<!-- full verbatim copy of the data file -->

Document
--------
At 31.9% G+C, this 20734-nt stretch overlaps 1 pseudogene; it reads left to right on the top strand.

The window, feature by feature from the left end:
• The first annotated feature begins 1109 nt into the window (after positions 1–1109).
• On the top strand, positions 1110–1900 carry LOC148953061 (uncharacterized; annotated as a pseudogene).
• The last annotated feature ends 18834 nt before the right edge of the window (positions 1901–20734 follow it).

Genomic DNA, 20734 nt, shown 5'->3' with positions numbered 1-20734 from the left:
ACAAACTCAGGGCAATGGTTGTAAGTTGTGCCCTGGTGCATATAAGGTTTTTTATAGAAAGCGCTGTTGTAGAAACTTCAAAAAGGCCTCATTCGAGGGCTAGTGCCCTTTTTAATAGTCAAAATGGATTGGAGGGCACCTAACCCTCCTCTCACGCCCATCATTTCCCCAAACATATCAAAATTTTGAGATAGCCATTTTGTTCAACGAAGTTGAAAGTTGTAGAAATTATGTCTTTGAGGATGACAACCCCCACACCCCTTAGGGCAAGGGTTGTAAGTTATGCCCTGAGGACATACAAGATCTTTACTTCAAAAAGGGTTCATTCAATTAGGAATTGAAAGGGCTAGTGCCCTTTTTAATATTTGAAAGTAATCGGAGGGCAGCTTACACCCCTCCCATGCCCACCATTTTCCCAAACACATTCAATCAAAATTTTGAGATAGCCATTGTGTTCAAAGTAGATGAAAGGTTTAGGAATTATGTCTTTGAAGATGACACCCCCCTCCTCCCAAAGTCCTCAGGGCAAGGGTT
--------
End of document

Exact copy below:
At 31.9% G+C, this 20734-nt stretch overlaps 1 pseudogene; it reads left to right on the top strand.

The window, feature by feature from the left end:
• The first annotated feature begins 1109 nt into the window (after positions 1–1109).
• On the top strand, positions 1110–1900 carry LOC148953061 (uncharacterized; annotated as a pseudogene).
• The last annotated feature ends 18834 nt before the right edge of the window (positions 1901–20734 follow it).

Genomic DNA, 20734 nt, shown 5'->3' with positions numbered 1-20734 from the left:
ACAAACTCAGGGCAATGGTTGTAAGTTGTGCCCTGGTGCATATAAGGTTTTTTATAGAAAGCGCTGTTGTAGAAACTTCAAAAAGGCCTCATTCGAGGGCTAGTGCCCTTTTTAATAGTCAAAATGGATTGGAGGGCACCTAACCCTCCTCTCACGCCCATCATTTCCCCAAACATATCAAAATTTTGAGATAGCCATTTTGTTCAACGAAGTTGAAAGTTGTAGAAATTATGTCTTTGAGGATGACAACCCCCACACCCCTTAGGGCAAGGGTTGTAAGTTATGCCCTGAGGACATACAAGATCTTTACTTCAAAAAGGGTTCATTCAATTAGGAATTGAAAGGGCTAGTGCCCTTTTTAATATTTGAAAGTAATCGGAGGGCAGCTTACACCCCTCCCATGCCCACCATTTTCCCAAACACATTCAATCAAAATTTTGAGATAGCCATTGTGTTCAAAGTAGATGAAAGGTTTAGGAATTATGTCTTTGAAGATGACACCCCCCTCCTCCCAAAGTCCTCAGGGCAAGGGTT